Tudor theatergoers snacked on seafood while enjoying plays by Shakespeare and Christopher Marlowe, according to new evidence unearthed at two
theaters in London.
The research, whose details are published by the Museum of London Archaeology in a book called "The Rose and the Globe: Playhouses of Shakespeare's
Bankside, Southwark," began in 1988 and focused on two 16th-century famous playhouses: The Globe, home to many of Shakespeare's plays, and The Rose,
where many of Christopher Marlowe's plays were first performed.
Julian Bowsher, the Museum of London archaeologist who excavated the sites, told Discovery News about his findings.
"For the first time in 400 years we know exactly what these playhouses looked like, how big they were, how they developed over the years, what the
stages were like. Most importantly, we have found evidence for 'life' inside," Bowsher said.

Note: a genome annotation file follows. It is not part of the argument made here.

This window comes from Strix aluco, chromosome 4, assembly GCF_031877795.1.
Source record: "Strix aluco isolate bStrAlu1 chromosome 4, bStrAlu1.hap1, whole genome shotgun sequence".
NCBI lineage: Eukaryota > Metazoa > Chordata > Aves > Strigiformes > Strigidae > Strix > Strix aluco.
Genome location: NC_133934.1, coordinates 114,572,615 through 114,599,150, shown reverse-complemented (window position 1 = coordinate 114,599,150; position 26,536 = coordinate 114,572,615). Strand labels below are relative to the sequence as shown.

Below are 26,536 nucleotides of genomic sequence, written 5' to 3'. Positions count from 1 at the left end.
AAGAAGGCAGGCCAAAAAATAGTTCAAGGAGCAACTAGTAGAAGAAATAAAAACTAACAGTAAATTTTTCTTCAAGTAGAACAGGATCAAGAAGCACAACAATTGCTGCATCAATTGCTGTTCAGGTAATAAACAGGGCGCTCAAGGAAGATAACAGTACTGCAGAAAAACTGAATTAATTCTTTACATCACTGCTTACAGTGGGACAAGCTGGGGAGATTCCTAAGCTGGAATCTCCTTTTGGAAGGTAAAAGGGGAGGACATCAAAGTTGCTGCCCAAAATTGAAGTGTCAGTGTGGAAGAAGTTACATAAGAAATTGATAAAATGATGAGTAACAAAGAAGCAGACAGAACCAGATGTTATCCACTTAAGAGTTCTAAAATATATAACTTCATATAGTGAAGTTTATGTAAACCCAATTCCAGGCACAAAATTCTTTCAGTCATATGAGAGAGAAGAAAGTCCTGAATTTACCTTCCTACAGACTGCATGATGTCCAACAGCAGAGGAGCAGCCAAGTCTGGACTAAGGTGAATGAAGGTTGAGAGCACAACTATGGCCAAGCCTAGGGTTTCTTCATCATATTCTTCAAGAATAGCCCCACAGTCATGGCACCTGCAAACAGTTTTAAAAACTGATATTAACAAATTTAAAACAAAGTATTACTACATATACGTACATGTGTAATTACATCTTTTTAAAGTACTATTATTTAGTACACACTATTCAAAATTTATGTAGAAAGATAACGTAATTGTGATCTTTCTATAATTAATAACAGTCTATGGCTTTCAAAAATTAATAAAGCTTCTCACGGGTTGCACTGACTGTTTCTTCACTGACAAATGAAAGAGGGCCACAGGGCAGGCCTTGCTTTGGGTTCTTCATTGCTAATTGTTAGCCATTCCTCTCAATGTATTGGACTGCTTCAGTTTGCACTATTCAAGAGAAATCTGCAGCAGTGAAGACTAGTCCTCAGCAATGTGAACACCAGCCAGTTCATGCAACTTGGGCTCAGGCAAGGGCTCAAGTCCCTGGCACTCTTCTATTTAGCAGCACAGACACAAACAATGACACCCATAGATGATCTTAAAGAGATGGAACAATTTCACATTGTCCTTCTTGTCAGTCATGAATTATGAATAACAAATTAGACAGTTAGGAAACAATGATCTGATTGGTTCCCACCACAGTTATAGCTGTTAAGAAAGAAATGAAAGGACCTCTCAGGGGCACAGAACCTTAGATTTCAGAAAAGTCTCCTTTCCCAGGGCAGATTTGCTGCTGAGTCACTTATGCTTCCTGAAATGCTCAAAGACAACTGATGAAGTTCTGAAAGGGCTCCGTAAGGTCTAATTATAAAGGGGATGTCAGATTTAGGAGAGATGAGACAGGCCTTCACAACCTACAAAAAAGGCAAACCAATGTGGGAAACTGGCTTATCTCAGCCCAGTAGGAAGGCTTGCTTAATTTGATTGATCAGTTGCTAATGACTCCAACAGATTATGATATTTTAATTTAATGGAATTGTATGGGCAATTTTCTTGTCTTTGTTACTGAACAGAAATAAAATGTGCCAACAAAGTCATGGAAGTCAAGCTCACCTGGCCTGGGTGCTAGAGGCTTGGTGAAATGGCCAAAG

Bowsher and colleague Pat Miller found that Tudor theaters had a lively atmosphere, with audiences moving around, indulging in pipe-smoking and
snacking on an exotic array of food.Please visit the link provided for the complete story.
Evidently, oysters were the favorite snack of the poor, as evidenced by the number of shells found under the groundlings' area. This suggests that
they must have been less expensive than other seafood at the time.
The food remains under the more expensive seats, by contrast, suggest the wealthier feasted on crabs and sturgeon, as well as more exotic fruits like
peaches and dried figs.
The archaeological finds of the recent past support the assumption that the English Renaissance was a more sophisticated period than had previously